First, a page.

Conoid Tubercle

conoid tubercle
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The conoid tubercle otherwise called the coracoid tuberosity (not to be mistaken for the coracoid procedure of the scapula) is a hard noticeable quality on the second rate surface of the sidelong third of the clavicle.

It denotes the inclusion of the conoid tendon (which alongside the trapezoid tendon) shapes some portion of the coracoclavicular tendon complex.  They can be very conspicuous and hypertrophied.


conoid tubercle


Related life structures to conoid tubercle

The coracoid procedure is a snare molded bone structure anticipating anterolaterally from the unrivaled part of the scapular neck. Specialists frequently allude to the coracoid procedure as the “beacon of the shoulder” given its nearness to major neurovascular structures, for example, the brachial plexus and the axillary corridor and vein, its job in controlling careful methodologies, and its utility as a milestone for other critical structures in the shoulder. The coracoid additionally fills in as a basic grapple for a large number and ligamentous connections.

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These incorporate the ligaments of the pectoralis minor, coracobrachialis, and short leader of the biceps brachii muscles, and the coracoclavicular, coracohumeral, coracoacromial, and transverse scapular tendons. Thusly, the coracoid and its related structures are connected to various shoulder pathologic conditions.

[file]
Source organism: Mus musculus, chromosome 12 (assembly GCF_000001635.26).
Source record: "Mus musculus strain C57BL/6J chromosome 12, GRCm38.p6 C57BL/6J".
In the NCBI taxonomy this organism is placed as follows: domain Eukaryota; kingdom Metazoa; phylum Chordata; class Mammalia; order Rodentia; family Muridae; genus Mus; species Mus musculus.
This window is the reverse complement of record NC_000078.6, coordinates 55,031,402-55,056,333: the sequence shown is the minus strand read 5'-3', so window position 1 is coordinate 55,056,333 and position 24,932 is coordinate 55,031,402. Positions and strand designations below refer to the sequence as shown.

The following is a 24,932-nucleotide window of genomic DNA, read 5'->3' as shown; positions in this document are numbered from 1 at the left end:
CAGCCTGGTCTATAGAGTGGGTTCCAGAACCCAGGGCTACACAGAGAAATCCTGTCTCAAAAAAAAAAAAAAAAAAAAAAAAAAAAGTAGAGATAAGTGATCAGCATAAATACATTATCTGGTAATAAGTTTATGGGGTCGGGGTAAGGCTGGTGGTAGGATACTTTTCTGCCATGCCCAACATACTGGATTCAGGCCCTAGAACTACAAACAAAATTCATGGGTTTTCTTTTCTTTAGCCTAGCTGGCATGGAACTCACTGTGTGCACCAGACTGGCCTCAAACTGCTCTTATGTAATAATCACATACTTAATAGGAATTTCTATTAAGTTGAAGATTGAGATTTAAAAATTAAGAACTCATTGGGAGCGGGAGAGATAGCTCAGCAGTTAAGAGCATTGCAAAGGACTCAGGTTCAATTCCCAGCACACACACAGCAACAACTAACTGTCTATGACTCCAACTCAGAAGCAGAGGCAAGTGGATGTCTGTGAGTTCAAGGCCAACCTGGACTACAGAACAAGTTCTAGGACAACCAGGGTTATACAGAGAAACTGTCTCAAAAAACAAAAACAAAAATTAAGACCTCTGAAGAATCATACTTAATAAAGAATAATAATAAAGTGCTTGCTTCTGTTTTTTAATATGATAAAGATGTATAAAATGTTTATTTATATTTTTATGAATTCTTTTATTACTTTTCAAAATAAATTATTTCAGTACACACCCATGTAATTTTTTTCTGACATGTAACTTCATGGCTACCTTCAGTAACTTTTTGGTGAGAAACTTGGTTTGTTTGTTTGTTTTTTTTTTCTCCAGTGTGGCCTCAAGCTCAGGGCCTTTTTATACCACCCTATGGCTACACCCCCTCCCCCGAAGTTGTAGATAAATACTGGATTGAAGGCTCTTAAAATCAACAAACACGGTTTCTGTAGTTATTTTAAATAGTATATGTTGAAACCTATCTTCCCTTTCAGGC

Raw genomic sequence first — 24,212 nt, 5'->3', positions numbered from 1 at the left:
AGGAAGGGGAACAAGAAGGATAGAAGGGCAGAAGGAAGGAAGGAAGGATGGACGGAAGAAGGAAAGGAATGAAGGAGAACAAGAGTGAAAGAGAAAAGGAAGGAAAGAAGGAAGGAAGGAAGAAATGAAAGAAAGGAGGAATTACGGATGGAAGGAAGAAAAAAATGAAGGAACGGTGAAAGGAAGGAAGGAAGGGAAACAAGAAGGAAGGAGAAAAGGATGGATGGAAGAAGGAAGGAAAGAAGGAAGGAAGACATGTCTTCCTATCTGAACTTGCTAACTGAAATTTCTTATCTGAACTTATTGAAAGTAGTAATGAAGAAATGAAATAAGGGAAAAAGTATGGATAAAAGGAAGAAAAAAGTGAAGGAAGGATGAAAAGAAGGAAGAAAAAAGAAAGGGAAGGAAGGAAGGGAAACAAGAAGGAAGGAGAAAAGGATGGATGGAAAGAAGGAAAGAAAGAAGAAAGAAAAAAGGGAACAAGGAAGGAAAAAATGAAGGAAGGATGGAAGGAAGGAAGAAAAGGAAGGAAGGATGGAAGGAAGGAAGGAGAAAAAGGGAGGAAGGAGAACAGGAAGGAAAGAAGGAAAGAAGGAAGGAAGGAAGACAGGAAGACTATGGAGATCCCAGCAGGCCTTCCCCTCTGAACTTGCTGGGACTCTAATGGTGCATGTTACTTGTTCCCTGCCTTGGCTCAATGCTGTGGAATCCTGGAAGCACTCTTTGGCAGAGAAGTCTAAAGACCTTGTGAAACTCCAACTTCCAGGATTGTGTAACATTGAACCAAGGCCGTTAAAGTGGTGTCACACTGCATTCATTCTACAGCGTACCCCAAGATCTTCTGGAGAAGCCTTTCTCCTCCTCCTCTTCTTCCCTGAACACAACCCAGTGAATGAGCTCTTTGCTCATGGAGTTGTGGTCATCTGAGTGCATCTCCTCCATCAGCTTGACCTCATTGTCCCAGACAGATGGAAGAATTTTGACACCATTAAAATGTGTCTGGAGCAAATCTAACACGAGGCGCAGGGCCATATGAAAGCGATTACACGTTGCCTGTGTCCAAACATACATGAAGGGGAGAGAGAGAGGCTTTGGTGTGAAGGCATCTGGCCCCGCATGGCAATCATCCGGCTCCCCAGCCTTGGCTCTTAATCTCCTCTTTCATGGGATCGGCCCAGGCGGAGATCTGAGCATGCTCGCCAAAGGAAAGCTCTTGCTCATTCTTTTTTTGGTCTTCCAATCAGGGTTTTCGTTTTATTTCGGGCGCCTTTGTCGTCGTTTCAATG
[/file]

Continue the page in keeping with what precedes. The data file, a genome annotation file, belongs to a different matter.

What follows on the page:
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This article will detail the life systems of the coracoid and its related structures and survey the clinical and radiologic discoveries of comparing pathologic conditions in this locale with unique delineations and multimodality imaging precedents. Featured in this article are the coracoclavicular joint, the order and administration of coracoid cracks, subcoracoid impingement, the coracoacromial curve and subacromial impingement.

(Related: Glenohumeral Joint)


In the wake of finishing this diary based SA-CME action, members will have the capacity to:

  1. Identify the life systems identified with the coracoid procedure, including its ligament and tendon connections, the coracoacromial curve, the biceps pulley, the suprascapular indent, and the subcoracoid bursa.
  2. Describe different pathologic states of the coracoid and its related structures as far as clinical introduction, imaging discoveries, and administration.
  3. Discuss careful contemplations including the coracoid procedure.
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(Related: inferior conchae)


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